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Preventing Injury: Duty of Care of a Common Carrier, like a Train, Bus, Plane, or Taxi?

We deal with the issues of injuries and related negligence in almost every case. That is, we consult with prospective clients; review the facts of our existing cases; and argue our points, all based on whether negligence has occurred and, if so, whether it caused the injuries of our clients.

Negligence is a legal definition and involves four specific elements. First, there must be a duty of care of the negligent party. Second, the negligent party must have breached that duty of care. Third, the breach of that duty must have caused damage to plaintiff. And lastly there must be damages, again injuries, to the plaintiff.

Whether a duty exists is also a specific legal question. In Massachusetts, the defendant must exercise ordinary care. Generally speaking, ordinary care is reasonable care. It is the care that one would take to avoid injury to another. Ordinary care is care which a reasonably prudent person would exercise under like circumstances. So, to put it another way, ordinary care is what most people would take in any given circumstance to avoid an accident.

There are certain circumstances and situations in which ordinary care is not the standard. One of the most common elevated standards of care is that which is enjoyed by common carriers. A common carrier is an operator of a vehicle of some sort which transports people, as a service, from one place to another. So common examples would be a plane or a train or a bus or a taxi. In each of these situations, a customer pays for the transport and is taken aboard to his or her destination. The elevated duty of care is important, remember, because if the common carrier does not fulfill that duty, and an injury results, we would then have the requisite elements necessary for a negligence claim.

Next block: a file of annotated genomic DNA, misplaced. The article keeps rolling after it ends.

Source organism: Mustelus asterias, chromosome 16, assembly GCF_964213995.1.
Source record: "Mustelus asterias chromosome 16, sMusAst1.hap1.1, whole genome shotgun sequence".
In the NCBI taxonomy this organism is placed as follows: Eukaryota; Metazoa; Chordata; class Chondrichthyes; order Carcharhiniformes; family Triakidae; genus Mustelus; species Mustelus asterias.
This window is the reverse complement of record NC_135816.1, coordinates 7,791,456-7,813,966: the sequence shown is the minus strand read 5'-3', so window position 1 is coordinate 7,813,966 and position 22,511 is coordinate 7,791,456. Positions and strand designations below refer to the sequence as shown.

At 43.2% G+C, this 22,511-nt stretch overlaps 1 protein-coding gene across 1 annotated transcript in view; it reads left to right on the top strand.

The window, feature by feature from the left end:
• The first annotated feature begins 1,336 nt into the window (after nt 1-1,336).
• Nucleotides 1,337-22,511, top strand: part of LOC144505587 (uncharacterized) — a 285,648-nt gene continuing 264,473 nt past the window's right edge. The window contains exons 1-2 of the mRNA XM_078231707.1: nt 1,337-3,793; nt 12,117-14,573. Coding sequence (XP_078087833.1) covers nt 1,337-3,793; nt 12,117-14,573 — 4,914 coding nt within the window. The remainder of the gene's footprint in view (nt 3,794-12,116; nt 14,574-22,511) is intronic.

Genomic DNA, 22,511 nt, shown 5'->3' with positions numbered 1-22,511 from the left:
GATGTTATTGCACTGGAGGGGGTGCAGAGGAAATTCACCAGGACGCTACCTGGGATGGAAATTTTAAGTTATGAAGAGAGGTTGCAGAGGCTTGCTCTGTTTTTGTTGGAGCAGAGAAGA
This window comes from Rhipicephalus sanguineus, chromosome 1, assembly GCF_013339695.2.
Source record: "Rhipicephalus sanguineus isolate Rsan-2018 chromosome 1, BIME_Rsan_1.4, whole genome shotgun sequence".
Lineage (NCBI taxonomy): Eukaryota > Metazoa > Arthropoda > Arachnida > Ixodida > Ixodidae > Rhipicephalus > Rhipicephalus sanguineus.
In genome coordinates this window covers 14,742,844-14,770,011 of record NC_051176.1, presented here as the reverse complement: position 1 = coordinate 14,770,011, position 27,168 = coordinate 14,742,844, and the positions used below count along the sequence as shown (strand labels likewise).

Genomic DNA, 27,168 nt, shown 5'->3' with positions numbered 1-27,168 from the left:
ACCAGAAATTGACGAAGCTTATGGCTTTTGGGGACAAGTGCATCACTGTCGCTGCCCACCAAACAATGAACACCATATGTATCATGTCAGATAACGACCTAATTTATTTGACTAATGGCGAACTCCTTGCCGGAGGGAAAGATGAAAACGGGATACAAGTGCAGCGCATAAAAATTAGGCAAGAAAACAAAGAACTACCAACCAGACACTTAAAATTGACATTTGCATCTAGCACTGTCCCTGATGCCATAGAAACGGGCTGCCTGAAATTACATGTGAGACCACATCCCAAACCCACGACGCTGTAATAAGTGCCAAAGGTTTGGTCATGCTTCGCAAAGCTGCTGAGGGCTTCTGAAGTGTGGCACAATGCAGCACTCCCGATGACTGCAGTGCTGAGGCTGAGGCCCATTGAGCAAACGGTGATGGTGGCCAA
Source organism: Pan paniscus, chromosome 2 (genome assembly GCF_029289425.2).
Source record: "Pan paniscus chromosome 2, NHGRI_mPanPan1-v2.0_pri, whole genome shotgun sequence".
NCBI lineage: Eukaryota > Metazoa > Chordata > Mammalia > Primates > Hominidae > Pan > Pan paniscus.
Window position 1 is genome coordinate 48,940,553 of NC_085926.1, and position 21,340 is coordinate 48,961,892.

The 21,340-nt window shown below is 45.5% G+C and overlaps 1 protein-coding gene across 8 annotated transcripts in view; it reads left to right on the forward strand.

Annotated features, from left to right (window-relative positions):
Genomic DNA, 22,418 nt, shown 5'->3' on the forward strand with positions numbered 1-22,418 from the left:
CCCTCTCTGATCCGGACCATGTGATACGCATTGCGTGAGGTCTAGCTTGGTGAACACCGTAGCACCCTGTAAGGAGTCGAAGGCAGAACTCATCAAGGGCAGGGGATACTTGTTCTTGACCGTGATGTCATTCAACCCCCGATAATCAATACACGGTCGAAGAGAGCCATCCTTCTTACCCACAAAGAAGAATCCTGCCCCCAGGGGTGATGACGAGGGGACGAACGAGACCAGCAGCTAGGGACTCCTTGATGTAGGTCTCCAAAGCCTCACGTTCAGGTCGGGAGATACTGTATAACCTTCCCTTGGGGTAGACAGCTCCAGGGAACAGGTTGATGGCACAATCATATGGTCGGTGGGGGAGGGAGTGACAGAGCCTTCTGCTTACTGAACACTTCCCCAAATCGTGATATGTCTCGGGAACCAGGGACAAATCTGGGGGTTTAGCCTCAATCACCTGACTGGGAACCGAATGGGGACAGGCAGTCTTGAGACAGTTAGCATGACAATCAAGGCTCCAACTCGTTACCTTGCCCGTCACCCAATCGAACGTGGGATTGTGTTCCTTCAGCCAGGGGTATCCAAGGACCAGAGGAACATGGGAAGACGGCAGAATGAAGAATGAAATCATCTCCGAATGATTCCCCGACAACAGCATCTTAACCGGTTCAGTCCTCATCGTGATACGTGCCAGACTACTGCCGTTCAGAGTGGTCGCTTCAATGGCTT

It has been said that the duty of care of a common carrier is "the highest duty of care." That is not an accurate statement. Rather the duty is as follows: A common carrier has the duty to protect its employees, passengers, and even strangers from foreseeable harm. Foreseeability is the key. A common carrier has no duty to protect from that which is not foreseeable. My favorite case illustrating this point is Quigley v. Wilson Line of Massachusetts case. It's a Supreme Judicial Court case from 1958, but the fact pattern is interesting and the law as explained is clear.

The plaintiff, Mark Quigley, took a harbor cruise ferry ride from to Nantasket with his sister and brother-in-law. The boat had about 150 people on it, and it was complete with a dance hall and bar. Upon entering the ship in Boston, Quigley, his sister, and his brother-in-law entered the bar and apparently had a few drinks. When they arrived at Nantasket, Quigley stayed at the bar on the boat. Before departing back to Boston at 10:30 at night, two other individuals who had not been on the trip over boarded the boat. Those individuals were Bentley and Rumbos. The three Boston police officers working the detail on the boat noticed that those two seemed unusually suspicious and noted that an eye should be kept on them. They entered the bar and started drinking as well. Within a short period of time, an altercation arose between the two new individuals and Quigley. The officers broke it up and took Bentley and Rumbos up to the upper deck. The officers placed them on a bench, told him to stay there, and then left them there without any supervision. A short while later, Quigley, his sister, and brother-in-law, all made their way up to the upper deck of the boat where they were seen by the mischievous couple who, without warning, attacked them. Quigley then brought suit against Wilson Line, the carrier, for negligent security.

Question in that case, was was Wilson Line liable for the actions of Bentley and Rumbos? In answering that question, the court was required to revisit the duty of care of the common carrier. As outlined earlier, that duty is not "the highest degree of care" but rather it agreed to protect against forseeable dangers.

If you've been injured in a common carrier accident, meaning a train accident, plane accident, taxi accident, or boat accident, be sure to consult with a competent personal injury lawyer. We are happy to discuss your case with you in a confidential and free attorney consultation. To schedule your case assessment, call our office today.

Categories: MBTA, injury, common carrier, boat

The information on this website is for general information purposes only. Nothing on this site should be taken as legal advice for any individual case or situation. This information is not intended to create, and receipt or viewing does not constitute, an attorney-client relationship.

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